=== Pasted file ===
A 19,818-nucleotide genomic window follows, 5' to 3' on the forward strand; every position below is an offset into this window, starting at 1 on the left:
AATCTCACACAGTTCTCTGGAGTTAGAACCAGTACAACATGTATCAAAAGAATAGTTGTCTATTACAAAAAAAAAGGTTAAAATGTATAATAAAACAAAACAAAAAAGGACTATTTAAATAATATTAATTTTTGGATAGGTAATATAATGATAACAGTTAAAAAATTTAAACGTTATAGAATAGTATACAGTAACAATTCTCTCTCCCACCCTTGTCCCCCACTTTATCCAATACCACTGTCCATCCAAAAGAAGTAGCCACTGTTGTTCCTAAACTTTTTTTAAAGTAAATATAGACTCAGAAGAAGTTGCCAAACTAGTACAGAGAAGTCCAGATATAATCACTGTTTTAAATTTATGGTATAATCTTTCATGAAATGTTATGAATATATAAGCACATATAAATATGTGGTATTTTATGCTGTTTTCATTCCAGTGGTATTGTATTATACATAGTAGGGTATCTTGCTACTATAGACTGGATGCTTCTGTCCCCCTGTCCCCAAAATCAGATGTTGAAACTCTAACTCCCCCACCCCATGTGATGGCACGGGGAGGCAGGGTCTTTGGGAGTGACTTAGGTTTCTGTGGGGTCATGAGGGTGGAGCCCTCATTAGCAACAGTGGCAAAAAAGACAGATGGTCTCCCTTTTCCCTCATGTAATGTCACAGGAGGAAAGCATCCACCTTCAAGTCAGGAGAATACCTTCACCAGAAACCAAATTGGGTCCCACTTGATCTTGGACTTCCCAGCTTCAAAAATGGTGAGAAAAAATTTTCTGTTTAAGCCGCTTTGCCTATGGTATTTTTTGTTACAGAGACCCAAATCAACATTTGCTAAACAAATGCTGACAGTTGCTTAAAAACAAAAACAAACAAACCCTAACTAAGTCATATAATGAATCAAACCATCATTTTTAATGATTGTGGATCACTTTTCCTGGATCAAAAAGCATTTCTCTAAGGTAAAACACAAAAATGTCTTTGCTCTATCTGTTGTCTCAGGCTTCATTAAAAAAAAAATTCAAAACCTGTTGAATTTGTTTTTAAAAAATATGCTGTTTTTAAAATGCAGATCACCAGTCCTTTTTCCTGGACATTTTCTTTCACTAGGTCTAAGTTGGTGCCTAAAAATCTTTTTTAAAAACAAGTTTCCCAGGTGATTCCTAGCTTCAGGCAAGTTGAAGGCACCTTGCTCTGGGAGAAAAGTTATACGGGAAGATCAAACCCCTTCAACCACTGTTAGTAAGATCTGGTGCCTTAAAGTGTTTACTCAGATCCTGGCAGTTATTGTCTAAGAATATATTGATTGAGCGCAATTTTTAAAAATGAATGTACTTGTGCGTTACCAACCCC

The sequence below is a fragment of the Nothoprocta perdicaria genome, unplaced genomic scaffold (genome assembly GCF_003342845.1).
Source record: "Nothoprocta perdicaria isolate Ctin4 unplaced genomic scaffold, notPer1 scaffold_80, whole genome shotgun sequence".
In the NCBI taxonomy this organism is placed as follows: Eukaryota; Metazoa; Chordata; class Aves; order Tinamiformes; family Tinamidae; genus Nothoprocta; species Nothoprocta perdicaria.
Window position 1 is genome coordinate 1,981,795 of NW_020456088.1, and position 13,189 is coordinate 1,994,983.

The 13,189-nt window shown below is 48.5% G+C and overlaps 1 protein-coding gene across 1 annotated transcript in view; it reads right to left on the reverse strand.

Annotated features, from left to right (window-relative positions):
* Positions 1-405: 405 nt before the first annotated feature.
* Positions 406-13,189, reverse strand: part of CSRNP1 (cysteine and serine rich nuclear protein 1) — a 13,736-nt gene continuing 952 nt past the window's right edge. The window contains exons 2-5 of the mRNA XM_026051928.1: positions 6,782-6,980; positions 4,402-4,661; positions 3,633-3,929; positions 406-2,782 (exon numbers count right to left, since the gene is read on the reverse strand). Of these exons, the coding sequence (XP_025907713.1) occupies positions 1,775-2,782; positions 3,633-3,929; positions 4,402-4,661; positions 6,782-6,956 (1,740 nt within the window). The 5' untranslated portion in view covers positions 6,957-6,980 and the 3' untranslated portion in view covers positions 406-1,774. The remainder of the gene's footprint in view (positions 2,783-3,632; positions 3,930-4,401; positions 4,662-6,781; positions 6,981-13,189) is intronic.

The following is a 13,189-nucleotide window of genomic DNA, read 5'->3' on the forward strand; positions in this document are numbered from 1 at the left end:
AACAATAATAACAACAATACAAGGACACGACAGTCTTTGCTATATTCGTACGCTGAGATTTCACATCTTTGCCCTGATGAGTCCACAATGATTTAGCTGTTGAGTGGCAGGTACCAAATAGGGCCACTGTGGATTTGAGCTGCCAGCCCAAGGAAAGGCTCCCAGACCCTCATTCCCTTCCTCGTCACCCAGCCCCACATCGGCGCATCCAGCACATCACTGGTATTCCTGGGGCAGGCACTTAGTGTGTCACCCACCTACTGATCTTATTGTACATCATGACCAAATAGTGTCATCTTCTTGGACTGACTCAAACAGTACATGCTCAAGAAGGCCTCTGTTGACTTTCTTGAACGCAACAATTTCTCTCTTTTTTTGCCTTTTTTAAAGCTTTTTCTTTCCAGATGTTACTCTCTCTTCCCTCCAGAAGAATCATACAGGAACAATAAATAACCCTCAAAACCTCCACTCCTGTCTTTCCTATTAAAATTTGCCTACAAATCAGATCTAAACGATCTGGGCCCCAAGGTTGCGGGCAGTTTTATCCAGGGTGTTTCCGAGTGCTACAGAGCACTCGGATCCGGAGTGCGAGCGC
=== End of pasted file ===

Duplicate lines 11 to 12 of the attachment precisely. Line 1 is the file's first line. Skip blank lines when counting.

The following is a 13,189-nucleotide window of genomic DNA, read 5'->3' on the forward strand; positions in this document are numbered from 1 at the left end:
AACAATAATAACAACAATACAAGGACACGACAGTCTTTGCTATATTCGTACGCTGAGATTTCACATCTTTGCCCTGATGAGTCCACAATGATTTAGCTGTTGAGTGGCAGGTACCAAATAGGGCCACTGTGGATTTGAGCTGCCAGCCCAAGGAAAGGCTCCCAGACCCTCATTCCCTTCCTCGTCACCCAGCCCCACATCGGCGCATCCAGCACATCACTGGTATTCCTGGGGCAGGCACTTAGTGTGTCACCCACCTACTGATCTTATTGTACATCATGACCAAATAGTGTCATCTTCTTGGACTGACTCAAACAGTACATGCTCAAGAAGGCCTCTGTTGACTTTCTTGAACGCAACAATTTCTCTCTTTTTTTGCCTTTTTTAAAGCTTTTTCTTTCCAGATGTTACTCTCTCTTCCCTCCAGAAGAATCATACAGGAACAATAAATAACCCTCAAAACCTCCACTCCTGTCTTTCCTATTAAAATTTGCCTACAAATCAGATCTAAACGATCTGGGCCCCAAGGTTGCGGGCAGTTTTATCCAGGGTGTTTCCGAGTGCTACAGAGCACTCGGATCCGGAGTGCGAGCGC